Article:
Your Guide to Summer Gaming

This Summer in Gaming

By: Keegan Struble

Ah, summer, a time to go outside and get some fresh air while experiencing the wonders of nature, or stay inside and play video games. Hopefully, it’s a good balance between the two. Although the most anticipated games tend to come out closer to the winter holidays, the summer months always have a few gems. Last summer, The Witcher 3: Wild Hunt was released in May and look at all the awards it got. Sitting down to play some video games is also a great way to relieve stress from summer jobs or classes, and it always works even better when you have a completely new world to explore or a familiar one to delve back into. Here’s a few games I think are worth looking into for your summer gaming experience.


Release Date: May 3 2016

Platforms: PC, PS4, Xbox OneBattleborn


First on this list is Battleborn, coming out right before the end of the semester. I’ve never been much of a fan of multiplayer FPS’s but Battleborn deserves some props because it’s not your standard, run of the mill game of that genre. Developed by Gearbox Software, creators of the Borderlands series, this game takes the cake because it also incorporates elements of a MOBA into the gameplay. The game features 25 playable characters each with their own unique skills, weapons, and playstyles. There is a leveling system in game in which players choose new abilities from a skill tree with each level earned. Just like a MOBA, this resets at the end of every match. Multiplayer matches are 5v5 and game mods contain many mechanics associated with MOBAs. If you’re not into multiplayer, the game also features a campaign mode that can either be played solo, splitscreen, or online co-op. Gearbox Software has also become known for the standout art style that they used for the graphics of the Borderlands series, and Battleborn isn’t just a reskin. As you can tell from the picture below, it has a unique style all its own.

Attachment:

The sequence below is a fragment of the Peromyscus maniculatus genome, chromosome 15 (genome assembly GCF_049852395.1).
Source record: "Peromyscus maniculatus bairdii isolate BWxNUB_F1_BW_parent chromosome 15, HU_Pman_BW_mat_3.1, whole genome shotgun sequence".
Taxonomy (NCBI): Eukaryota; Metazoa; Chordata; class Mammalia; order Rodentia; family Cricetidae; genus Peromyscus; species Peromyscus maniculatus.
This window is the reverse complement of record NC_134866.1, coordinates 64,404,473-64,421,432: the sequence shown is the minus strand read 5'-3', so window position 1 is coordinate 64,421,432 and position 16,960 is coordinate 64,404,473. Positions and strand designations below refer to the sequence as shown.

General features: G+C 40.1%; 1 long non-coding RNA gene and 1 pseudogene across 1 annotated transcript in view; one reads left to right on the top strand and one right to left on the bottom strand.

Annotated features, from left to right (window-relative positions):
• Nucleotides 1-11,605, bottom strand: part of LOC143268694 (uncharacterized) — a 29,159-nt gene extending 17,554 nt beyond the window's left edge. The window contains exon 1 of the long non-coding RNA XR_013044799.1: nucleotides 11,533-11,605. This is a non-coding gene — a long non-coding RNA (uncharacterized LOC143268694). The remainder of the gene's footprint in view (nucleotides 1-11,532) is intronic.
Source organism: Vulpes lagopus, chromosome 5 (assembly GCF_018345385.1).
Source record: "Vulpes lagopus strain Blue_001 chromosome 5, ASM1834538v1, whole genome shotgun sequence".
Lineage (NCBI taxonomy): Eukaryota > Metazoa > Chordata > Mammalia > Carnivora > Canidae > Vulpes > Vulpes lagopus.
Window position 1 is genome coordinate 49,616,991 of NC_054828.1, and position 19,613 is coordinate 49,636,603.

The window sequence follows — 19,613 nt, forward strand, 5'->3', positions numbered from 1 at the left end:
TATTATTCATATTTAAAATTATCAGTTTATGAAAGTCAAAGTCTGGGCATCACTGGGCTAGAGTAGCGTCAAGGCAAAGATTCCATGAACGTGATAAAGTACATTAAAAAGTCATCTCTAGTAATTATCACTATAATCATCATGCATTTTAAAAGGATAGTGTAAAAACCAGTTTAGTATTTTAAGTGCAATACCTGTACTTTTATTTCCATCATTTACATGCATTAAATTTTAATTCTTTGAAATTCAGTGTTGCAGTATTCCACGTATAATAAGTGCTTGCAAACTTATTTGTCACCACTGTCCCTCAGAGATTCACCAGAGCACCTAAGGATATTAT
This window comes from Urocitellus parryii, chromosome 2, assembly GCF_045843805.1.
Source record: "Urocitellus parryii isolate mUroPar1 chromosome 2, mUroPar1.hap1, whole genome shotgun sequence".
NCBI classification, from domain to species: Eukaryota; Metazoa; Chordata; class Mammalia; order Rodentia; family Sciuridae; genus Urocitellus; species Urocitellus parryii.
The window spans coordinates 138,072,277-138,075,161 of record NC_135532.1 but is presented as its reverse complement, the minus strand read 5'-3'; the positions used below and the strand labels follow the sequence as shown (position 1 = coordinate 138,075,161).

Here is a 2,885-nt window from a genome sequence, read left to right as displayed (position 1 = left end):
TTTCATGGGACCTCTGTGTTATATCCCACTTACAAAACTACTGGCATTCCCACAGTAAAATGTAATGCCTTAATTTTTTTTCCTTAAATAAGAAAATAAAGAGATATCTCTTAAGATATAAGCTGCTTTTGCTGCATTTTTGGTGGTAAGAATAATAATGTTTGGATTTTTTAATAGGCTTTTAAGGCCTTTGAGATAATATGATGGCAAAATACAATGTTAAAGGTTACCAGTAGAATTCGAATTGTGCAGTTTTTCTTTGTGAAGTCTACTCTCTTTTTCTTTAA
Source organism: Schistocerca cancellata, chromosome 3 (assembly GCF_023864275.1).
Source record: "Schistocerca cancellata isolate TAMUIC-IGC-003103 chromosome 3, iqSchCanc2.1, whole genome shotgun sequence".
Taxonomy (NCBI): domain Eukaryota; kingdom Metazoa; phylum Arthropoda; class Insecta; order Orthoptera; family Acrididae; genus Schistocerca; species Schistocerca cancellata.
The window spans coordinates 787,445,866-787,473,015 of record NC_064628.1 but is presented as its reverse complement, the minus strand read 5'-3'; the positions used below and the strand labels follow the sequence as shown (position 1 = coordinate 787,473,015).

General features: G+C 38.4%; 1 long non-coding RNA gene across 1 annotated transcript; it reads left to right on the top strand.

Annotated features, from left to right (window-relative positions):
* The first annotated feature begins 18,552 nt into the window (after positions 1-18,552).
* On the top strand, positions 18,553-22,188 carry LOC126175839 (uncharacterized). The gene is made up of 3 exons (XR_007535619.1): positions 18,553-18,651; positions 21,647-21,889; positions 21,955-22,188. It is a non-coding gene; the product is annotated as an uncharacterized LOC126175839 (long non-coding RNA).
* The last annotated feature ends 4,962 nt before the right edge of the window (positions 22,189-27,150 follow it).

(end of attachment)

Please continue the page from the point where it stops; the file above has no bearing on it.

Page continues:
Total War: Warhammer

Release Date: May 24 2016

Platforms: PC


If you like turn-based strategy games, real-time tactics games, Warhammer, or all three, this is the game for you. From its humble beginnings, the Total War series has come a long to what I’d consider the best series of RTS games out there. Total War games not only focus on battles and commanding units in single player or against someone in multiplayer, but also have a campaign/story mode where you pick a faction and work towards conquering the other factions on the map. You also must govern your territories, build armies, and defend yourself from the other factions in a turn based system. Total War tends to focus on historically accurate time periods and factions/countries, so Warhammer will be their first time stepping into the world of fiction. This is the first game of Total War’s Warhammer trilogy.


No Man’s Sky

Release Date: June 21 2016

Platform: PC, PS4


This is my most anticipated game of the summer, and hopefully the true gem of the season. No Man’s Sky is a game I’ve been looking forward to since its announcement, and here’s why. No Man’s Sky, produced by indie game studio, Hello Games is something incredibly unique both in genre and especially in the way the in-game world is produced. It has been dubbed as a sci-fi adventure survival game, but is much more than that. The player controls an explorer of an uncharted galaxy in first person. The player can travel through space in a ship, explore different planets on foot, and trade resources that they gather, along with battle in space. The game is set online in a shared open-world or galaxy in this case. When I say galaxy, I really do mean galaxy. Yes, the game is that big. Although it’s not as truly infinite as the game’s description may imply, it is close to it, especially in terms of a game world. The way this is done is by procedural generation. This means that everything: stars, planets, creatures, ecosystems, and even the factions within the game are determined through algorithms and random number generation. So everything that is seen within game is randomly produced. Although the game is incredibly artistic in looks like the planet pictured below, these algorithms do adhere to rules that are very similar to the way actual solar systems and galaxies work. For example, these solar systems have different habitable zones depending on type of sun that is produced there, or may not have one at all. I don’t know about you, but I’m definitely excited to explore a galaxy of supposedly 18 quintillion randomly generated planets.


These are just a few of plenty games coming out this summer season, and I know I’ve left out quite a few others that have been making some buzz. If you’re looking to find your own gems, I’ve always found Wikipedia’s year in video gaming list a useful little tool for finding all the upcoming releases together:

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